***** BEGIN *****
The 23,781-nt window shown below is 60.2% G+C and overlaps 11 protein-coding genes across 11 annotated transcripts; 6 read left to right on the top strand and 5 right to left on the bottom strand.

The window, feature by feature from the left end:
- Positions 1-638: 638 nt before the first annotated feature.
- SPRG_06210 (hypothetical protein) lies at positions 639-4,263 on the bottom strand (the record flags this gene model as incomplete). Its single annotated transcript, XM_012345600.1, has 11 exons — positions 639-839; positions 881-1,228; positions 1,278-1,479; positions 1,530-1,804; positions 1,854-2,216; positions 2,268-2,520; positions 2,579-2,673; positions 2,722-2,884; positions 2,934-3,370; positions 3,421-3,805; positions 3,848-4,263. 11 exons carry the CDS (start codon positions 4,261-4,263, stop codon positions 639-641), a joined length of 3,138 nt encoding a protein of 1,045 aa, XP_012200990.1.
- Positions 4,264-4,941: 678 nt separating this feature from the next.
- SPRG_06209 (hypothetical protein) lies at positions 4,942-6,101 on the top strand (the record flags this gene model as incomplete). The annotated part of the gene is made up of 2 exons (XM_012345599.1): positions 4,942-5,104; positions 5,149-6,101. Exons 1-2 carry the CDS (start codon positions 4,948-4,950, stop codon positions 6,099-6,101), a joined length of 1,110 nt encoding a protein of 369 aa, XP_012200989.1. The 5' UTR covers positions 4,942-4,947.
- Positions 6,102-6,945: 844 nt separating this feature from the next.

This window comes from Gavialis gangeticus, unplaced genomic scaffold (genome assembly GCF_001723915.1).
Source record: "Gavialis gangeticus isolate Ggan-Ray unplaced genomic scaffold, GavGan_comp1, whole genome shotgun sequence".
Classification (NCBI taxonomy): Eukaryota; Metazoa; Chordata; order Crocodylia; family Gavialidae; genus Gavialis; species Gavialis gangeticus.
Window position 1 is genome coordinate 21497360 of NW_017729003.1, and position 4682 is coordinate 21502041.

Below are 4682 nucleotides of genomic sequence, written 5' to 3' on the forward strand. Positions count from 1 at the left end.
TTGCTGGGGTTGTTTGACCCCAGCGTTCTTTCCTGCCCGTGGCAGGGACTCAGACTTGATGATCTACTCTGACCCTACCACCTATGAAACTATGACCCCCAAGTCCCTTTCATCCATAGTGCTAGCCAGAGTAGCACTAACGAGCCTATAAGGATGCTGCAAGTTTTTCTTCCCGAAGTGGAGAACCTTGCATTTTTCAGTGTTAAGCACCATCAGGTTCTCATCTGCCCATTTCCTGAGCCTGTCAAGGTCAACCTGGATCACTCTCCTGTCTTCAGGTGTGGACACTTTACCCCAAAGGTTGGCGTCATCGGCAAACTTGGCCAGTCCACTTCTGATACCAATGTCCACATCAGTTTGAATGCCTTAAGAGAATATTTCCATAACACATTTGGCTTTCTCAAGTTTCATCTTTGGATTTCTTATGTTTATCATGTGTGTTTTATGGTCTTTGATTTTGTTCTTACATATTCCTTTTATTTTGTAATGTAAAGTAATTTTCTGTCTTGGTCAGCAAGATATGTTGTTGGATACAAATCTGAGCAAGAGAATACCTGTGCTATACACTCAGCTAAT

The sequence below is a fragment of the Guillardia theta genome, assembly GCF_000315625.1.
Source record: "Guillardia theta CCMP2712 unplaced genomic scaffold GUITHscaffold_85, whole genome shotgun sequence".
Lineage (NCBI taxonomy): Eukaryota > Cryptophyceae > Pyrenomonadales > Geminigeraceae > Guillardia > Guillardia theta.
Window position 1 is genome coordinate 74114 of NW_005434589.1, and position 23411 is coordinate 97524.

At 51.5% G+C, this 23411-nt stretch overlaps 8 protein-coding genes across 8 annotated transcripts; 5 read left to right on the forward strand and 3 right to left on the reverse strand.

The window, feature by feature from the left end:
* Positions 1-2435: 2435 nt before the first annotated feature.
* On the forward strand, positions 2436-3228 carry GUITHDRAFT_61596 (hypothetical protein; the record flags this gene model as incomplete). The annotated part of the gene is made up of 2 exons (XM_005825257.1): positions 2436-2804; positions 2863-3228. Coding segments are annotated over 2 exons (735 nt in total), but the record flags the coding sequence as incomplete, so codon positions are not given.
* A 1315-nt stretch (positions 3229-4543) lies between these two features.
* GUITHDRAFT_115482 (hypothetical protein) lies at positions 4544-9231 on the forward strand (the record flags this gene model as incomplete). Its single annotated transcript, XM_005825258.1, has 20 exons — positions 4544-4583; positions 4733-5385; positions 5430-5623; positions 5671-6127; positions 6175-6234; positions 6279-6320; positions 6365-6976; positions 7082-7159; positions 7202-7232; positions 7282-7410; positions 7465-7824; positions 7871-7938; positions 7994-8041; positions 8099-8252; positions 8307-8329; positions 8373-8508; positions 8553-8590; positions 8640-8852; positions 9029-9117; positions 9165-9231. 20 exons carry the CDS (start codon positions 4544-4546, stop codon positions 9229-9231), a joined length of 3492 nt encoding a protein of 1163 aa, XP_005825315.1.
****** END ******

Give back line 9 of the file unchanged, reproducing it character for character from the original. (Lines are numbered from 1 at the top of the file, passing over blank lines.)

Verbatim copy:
Source record: "Gavialis gangeticus isolate Ggan-Ray unplaced genomic scaffold, GavGan_comp1, whole genome shotgun sequence".